Lawmakers Tiptoe Past the Stream

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Washington -- Video streaming of local TV stations
won't be coming to computer screens near you any time soon.

At a House hearing last week, chieftains from Hollywood,
broadcasting and collegiate sports made it clear that they oppose allowing Internet
distribution of their programming until some kind of compensation scheme has been worked
out.

Internet distribution, reaching anyone in the world with a
computer and modem, would shatter the market-by-market licensing of televised movies,
sports and various forms of syndicated programming, they said.

Jack Valenti, CEO of the Motion Picture Association of
America, said Congress should resist giving Internet-service providers the same rights as
cable operators and satellite carriers to retransmit local TV signals without permission
of copyright owners.

Cable and satellite each have a compulsory license to
retransmit local TV stations, but as a rule, they may not distribute those signals beyond
the stations' local markets.

"I am not asking the Congress to do anything
specific," Valenti said. "All I am asking you to do is to be very cautious and
wary about granting compulsory licenses to anybody."

Valenti said he had formed a new coalition called the
Copyright Assembly to block changes in law that would promote Webcasting practices that
are harmful to the movies, sports leagues, cable networks and a host of others. The
National Cable Television Association is a coalition member.

Former Sen. David Boren (D-Okla.), now president of the
University of Oklahoma, said he was alarmed that college-football and basketball games are
appearing on the Internet. TV revenue, he added, supports his university's sports
programs, and uncompensated Internet distribution would reduce "the revenue stream
that is absolutely essential to student athletics."

The backdrop for the hearing was a suit filed by Hollywood
studios, TV networks and sports leagues against TVRadio Now Corp.'s iCraveTV, a
Toronto-based Web site that streamed Buffalo, N.Y., TV stations over the Internet. A
federal judge ordered iCraveTV to stop.

House Telecommunications Subcommittee chairman Billy Tauzin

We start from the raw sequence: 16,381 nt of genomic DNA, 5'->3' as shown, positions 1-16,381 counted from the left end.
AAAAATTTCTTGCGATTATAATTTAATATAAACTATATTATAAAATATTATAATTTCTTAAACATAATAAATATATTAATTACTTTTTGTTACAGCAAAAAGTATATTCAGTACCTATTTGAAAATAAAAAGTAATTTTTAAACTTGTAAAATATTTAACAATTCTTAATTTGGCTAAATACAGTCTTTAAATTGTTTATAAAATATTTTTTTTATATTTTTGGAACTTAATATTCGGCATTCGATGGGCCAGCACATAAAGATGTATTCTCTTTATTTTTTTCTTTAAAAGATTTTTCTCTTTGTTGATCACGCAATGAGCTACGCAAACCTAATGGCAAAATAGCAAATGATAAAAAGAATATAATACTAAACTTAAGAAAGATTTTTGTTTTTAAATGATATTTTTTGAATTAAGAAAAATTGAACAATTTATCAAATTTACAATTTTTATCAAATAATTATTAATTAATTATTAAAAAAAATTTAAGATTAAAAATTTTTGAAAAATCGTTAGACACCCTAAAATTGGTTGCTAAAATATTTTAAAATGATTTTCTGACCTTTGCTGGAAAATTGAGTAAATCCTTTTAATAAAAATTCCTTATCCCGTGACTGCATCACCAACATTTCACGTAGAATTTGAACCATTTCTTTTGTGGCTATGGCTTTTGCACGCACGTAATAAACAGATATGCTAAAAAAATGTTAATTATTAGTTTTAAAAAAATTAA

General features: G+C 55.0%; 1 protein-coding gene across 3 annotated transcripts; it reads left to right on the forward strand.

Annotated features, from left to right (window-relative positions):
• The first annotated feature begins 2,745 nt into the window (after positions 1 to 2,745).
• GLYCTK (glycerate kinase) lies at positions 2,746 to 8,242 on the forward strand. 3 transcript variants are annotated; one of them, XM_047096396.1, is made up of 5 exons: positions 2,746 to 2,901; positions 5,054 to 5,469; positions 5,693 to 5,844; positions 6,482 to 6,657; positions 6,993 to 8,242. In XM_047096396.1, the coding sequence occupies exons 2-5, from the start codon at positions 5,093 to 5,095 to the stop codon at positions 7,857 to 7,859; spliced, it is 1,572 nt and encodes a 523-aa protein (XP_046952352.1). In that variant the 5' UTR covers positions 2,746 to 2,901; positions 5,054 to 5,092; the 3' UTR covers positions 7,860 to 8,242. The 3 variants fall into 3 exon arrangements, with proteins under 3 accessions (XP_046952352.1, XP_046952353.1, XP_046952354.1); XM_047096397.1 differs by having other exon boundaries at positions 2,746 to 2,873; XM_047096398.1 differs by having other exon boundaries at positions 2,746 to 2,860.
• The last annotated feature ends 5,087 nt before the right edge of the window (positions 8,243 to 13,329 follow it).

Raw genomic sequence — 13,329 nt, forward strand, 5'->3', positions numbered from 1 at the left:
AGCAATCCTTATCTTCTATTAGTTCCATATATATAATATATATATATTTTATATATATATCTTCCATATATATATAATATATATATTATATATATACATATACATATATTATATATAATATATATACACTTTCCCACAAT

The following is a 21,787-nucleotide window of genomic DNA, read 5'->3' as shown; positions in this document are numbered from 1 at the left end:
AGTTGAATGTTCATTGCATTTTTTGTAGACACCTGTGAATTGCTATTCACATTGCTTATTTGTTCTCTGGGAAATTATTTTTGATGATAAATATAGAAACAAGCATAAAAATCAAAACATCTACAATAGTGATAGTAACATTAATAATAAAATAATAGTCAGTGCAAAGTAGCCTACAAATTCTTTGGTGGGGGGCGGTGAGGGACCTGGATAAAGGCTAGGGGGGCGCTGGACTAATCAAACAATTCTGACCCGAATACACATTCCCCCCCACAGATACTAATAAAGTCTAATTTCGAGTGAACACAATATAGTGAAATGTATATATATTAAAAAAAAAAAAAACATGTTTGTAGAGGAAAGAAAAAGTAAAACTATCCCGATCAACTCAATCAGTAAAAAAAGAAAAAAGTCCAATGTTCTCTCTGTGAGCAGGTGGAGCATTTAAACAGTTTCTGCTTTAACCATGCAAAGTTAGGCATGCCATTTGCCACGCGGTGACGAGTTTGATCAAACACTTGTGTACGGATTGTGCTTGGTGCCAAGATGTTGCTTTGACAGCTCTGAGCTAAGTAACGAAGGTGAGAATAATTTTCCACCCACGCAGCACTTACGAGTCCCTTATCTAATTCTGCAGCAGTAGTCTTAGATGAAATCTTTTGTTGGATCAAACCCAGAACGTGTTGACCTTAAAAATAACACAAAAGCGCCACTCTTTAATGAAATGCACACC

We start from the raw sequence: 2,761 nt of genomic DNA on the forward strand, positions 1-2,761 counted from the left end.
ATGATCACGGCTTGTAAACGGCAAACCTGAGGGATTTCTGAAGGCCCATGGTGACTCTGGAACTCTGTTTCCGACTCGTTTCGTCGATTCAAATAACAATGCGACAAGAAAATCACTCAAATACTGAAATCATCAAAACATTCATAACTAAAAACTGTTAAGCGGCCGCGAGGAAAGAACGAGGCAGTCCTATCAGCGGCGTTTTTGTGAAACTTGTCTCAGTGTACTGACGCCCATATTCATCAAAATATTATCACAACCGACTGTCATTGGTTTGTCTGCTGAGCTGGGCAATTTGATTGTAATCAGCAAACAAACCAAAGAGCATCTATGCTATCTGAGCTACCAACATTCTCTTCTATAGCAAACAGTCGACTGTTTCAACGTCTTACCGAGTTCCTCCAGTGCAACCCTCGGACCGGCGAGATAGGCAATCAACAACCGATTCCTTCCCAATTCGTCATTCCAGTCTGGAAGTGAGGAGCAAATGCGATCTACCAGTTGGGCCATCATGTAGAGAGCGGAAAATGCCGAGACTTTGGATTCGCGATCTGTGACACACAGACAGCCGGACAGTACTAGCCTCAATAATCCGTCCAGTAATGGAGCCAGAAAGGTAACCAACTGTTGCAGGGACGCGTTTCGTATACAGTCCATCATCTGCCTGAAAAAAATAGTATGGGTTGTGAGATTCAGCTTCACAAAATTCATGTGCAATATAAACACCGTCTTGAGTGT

(R-La.) indicated that he had no plans to advance legislation that would provide
Webcasters like iCraveTV with compulsory licenses.

"I don't think we are there yet at all,"
Tauzin said. "Content is our nation's richest export product, and it should not
be unwittingly exposed to piracy."

Although lawmakers said they were respectful of the rights
of copyright owners, they predicted that consumers would demand access to their local TV
signals over the Internet.

Tauzin said that when he's in Washington, D.C., he
wants to know what's going on back home.

Rep. Edward Markey (D-Mass.) said he can hear Boston Red
Sox games over the Internet. "I want to be able to watch, too," he added.

Other lawmakers said it was inevitable that new technology
would overtake the old.

"Webcasting is good. It's good for consumers who
are provided with an alternative to cable, satellite and terrestrial broadcast," Rep.
Christopher Cox (R-Calif.) said.

Rep. Cliff Stearns (R-Fla.) said he wanted to be careful,
but he added that Congress should not "stymie competition" between the Internet
and traditional media.

Ian Mccallum, vice president of iCraveTV, told
Tauzin's panel that iCraveTV's actions are legal in Canada (although Canadian
broadcasters are also suing the company), and that his company never intended to violate
U.S. law. He said copyright owners deserved to be compensated or iCraveTV's source of
programming would dry up.

"We are not pirates -- never have been, never will
be," Mccallum said, adding that his company was not currently seeking a compulsory
license from Congress.

He added that iCraveTV was close to introducing a
technology that would block streamed TV signals over the Web from leaving their home
markets.

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